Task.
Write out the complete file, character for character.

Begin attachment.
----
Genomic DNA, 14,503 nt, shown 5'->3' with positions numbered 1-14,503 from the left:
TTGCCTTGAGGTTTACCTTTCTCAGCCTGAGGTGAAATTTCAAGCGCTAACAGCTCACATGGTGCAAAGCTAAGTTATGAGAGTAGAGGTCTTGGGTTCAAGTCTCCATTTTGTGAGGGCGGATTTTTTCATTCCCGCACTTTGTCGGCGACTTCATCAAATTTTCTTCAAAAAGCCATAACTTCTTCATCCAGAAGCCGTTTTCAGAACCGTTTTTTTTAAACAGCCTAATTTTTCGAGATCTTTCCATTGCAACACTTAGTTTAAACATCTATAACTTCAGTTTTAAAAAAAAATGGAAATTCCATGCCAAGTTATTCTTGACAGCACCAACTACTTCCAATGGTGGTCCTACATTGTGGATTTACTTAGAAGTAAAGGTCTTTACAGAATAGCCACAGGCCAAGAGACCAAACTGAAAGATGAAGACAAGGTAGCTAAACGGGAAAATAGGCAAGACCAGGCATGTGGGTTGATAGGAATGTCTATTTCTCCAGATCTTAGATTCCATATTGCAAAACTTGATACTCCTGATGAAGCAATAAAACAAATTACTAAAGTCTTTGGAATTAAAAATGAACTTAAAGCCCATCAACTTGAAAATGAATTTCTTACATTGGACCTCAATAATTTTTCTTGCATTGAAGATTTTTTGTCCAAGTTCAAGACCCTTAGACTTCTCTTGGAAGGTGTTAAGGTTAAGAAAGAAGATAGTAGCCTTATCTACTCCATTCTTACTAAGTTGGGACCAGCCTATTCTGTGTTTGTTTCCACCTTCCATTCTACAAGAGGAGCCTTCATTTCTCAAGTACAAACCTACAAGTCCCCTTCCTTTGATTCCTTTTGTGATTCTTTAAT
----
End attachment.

Genomic DNA, 14,503 nt, shown 5'->3' with positions numbered 1-14,503 from the left:
TTGCCTTGAGGTTTACCTTTCTCAGCCTGAGGTGAAATTTCAAGCGCTAACAGCTCACATGGTGCAAAGCTAAGTTATGAGAGTAGAGGTCTTGGGTTCAAGTCTCCATTTTGTGAGGGCGGATTTTTTCATTCCCGCACTTTGTCGGCGACTTCATCAAATTTTCTTCAAAAAGCCATAACTTCTTCATCCAGAAGCCGTTTTCAGAACCGTTTTTTTTAAACAGCCTAATTTTTCGAGATCTTTCCATTGCAACACTTAGTTTAAACATCTATAACTTCAGTTTTAAAAAAAAATGGAAATTCCATGCCAAGTTATTCTTGACAGCACCAACTACTTCCAATGGTGGTCCTACATTGTGGATTTACTTAGAAGTAAAGGTCTTTACAGAATAGCCACAGGCCAAGAGACCAAACTGAAAGATGAAGACAAGGTAGCTAAACGGGAAAATAGGCAAGACCAGGCATGTGGGTTGATAGGAATGTCTATTTCTCCAGATCTTAGATTCCATATTGCAAAACTTGATACTCCTGATGAAGCAATAAAACAAATTACTAAAGTCTTTGGAATTAAAAATGAACTTAAAGCCCATCAACTTGAAAATGAATTTCTTACATTGGACCTCAATAATTTTTCTTGCATTGAAGATTTTTTGTCCAAGTTCAAGACCCTTAGACTTCTCTTGGAAGGTGTTAAGGTTAAGAAAGAAGATAGTAGCCTTATCTACTCCATTCTTACTAAGTTGGGACCAGCCTATTCTGTGTTTGTTTCCACCTTCCATTCTACAAGAGGAGCCTTCATTTCTCAAGTACAAACCTACAAGTCCCCTTCCTTTGATTCCTTTTGTGATTCTTTAAT